It has been one full week since I changed my diet. I have been a vegetarian for 17 years, but last Sunday I decided to cut out all animal products (dairy and eggs), gluten, and sugar. I survived…clearly, I’m writing at this very moment. You can read about why I chose to make this change here: https://littlerantsfromthebigcity.wordpress.com/2013/08/18/diet-change/
To say it has been hard would be an understatement. I felt VERY overwhelmed the first few days. What the hell was I supposed to eat? I found myself needing hours in the kitchen every day to prep and cook things that I could eat. I almost melted down within minutes of my first tip to the grocery store. I quickly realized, being vegan, not a problem, being gluten free, not a problem, being sugar free, problem. The food industry in this country puts sugar in EVERYTHING. Prior to this change I did not eat a lot of prepackaged food; I did a pretty good job of making most things from scratch, but I’ll admit, sometimes convenience trumped what was best for my health. I was a conscientious eater, cooker, and baker adding minimal amounts of sugar to baked goods and using high quality, organic products the majority of the time. Still, as aware as I thought I was of what I was consuming, I was really consuming a lot of crap.
I ate a lot of fat the first few days, too much. I quickly realized that the fat, avocados, nuts, olive and coconut oils were filling and comforting. I needed comforting and the foods I usually turned to, baked goods, breads, pastas, and ice cream were all out. I also realized just how much I turn to food when I am feeling certain emotions. By the fourth day I was less overwhelmed and wanting lighter foods, lots of salads, smoothies, fresh green juices, half an avocado (as opposed to one…or two), a couple of handfuls of nuts instead of the whole bag. I started feeling excited to get into the kitchen and experiment, as opposed to feeling like it was a nuisance. I realized that a lot of what I had made before just needed a small tweak here or there so that I could still eat it. Fruit started to taste really sweet. I wanted a peach or blueberries, or watermelon for dessert. My taste buds had adjusted. I felt more grounded. I felt lighter, and I do not mean weight-wise. A friend commented that my skin looked brighter. All of the bloating, stomach cramps, and indigestion I had been experiencing were gone almost immediately. I had more energy; I wasn’t feeling exhausted all the time. It seemed by day five I genuinely was feeling better overall. My cravings for stuff I can no longer eat dissipated by day six. I started thinking, “Maybe I really can do this…for good, not just for 30 days.”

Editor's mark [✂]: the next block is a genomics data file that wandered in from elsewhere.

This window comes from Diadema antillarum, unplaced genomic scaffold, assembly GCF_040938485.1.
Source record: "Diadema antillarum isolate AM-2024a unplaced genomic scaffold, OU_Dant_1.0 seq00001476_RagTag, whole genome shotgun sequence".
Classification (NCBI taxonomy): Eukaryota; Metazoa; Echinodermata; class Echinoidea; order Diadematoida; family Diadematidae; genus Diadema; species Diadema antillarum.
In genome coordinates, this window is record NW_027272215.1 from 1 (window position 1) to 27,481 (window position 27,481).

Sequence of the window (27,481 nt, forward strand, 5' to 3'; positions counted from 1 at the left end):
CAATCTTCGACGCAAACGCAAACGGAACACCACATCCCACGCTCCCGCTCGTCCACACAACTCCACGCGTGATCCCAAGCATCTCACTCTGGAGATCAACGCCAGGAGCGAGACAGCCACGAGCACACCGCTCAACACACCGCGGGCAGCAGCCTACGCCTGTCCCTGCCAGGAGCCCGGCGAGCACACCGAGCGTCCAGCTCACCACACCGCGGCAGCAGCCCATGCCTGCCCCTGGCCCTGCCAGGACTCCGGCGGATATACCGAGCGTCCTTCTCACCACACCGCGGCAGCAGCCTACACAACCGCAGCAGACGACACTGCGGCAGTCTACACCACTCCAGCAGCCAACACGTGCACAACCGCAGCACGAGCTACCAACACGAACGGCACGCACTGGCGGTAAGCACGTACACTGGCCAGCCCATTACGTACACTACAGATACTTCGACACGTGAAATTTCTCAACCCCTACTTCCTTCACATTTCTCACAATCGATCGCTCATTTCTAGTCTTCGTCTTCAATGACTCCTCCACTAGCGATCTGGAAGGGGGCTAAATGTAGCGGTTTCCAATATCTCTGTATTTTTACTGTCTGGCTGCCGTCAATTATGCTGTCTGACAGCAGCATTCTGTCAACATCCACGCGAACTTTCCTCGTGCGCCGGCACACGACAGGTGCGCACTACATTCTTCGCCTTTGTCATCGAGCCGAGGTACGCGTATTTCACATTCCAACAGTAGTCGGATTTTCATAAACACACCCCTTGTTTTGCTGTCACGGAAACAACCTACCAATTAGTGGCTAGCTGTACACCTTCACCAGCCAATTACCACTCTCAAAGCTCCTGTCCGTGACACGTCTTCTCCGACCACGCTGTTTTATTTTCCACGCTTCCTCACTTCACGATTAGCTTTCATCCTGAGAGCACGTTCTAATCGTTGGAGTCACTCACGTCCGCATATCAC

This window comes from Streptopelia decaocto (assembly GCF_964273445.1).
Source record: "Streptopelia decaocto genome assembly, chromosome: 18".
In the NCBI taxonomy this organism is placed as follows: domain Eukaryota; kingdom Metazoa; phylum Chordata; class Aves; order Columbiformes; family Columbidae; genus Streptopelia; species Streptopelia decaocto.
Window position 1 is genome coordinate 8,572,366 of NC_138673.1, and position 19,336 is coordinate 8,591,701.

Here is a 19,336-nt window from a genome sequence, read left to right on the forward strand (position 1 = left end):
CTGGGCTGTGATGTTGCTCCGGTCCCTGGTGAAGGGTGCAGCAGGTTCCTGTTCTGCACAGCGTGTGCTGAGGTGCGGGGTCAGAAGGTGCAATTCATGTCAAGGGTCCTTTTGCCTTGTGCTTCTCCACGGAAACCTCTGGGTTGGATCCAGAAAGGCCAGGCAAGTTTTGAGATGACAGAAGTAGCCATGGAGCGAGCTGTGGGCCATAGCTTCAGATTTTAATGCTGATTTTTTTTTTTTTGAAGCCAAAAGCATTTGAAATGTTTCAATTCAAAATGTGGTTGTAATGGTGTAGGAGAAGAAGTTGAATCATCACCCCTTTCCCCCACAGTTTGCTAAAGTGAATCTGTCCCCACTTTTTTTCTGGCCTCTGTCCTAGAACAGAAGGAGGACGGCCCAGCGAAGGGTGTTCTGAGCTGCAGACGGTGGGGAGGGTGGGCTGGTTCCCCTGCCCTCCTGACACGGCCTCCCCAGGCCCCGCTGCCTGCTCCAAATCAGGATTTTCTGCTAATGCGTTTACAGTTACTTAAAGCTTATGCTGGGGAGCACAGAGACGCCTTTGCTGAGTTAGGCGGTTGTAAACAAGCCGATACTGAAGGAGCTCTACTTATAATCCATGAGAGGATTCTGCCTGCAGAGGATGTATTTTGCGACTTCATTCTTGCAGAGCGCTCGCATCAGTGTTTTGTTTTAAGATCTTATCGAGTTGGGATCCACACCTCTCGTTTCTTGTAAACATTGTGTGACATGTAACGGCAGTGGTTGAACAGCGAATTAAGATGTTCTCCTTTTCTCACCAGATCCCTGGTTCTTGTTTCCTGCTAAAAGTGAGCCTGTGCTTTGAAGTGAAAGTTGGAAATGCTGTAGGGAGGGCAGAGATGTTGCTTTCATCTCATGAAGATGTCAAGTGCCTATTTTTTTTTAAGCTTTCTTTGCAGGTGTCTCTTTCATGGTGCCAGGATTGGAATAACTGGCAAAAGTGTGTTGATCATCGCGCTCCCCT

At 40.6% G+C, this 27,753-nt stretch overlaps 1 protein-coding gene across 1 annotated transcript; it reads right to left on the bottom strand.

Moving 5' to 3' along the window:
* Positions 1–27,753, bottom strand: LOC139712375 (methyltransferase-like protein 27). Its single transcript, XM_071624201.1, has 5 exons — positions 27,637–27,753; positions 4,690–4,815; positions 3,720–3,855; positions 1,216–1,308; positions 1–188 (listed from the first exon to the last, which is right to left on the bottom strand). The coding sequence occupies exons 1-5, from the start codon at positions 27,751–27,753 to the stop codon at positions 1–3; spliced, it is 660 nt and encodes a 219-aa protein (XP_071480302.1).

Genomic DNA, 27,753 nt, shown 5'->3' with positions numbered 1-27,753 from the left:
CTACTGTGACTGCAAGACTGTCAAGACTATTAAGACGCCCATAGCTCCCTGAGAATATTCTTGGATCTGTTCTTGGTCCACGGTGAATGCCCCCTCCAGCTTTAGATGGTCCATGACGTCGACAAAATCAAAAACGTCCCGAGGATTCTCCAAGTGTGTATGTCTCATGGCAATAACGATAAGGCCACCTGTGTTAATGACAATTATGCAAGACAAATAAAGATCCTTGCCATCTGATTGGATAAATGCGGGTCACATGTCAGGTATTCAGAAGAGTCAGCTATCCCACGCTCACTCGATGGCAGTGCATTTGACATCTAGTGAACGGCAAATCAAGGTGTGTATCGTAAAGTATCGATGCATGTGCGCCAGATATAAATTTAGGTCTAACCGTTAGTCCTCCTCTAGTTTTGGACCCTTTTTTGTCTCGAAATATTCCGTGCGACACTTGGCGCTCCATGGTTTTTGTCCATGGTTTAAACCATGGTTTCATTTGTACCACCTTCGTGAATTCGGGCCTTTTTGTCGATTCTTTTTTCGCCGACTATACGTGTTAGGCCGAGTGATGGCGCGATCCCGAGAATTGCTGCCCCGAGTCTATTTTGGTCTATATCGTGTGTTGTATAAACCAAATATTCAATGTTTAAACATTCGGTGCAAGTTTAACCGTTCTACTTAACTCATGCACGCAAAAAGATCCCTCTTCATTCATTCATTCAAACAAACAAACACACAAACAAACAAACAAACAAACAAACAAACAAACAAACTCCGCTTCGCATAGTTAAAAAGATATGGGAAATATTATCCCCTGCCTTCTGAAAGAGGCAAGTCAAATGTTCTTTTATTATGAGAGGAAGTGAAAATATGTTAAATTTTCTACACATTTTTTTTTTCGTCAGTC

To keep this post from becoming a novella I will simply say, I survived eating out (even with warm garlic bred being brought to the table the second we sat down), I have eaten dinner with friends, not being able to fully engage in and enjoy these things was a concern for me. I enjoy sharing meals with friends and do not want to sacrifice that in anyway because of what I can and cannot eat. Now that I am better prepared and a little more knowledgeable in the kitchen I feel more equipped to head in to week two. I am allowing myself to drink alcohol beginning today, but truth be told, I don’t know that I’m all that excited about having a glass of wine or a beer, even though that was all I could think of most of last week. I had no desire to have wine with dinner tonight. I’m sure week two will present new challenges and curveballs to be dealt with.
The following websites have offered up lots of inspiration and delicious recipes thus far: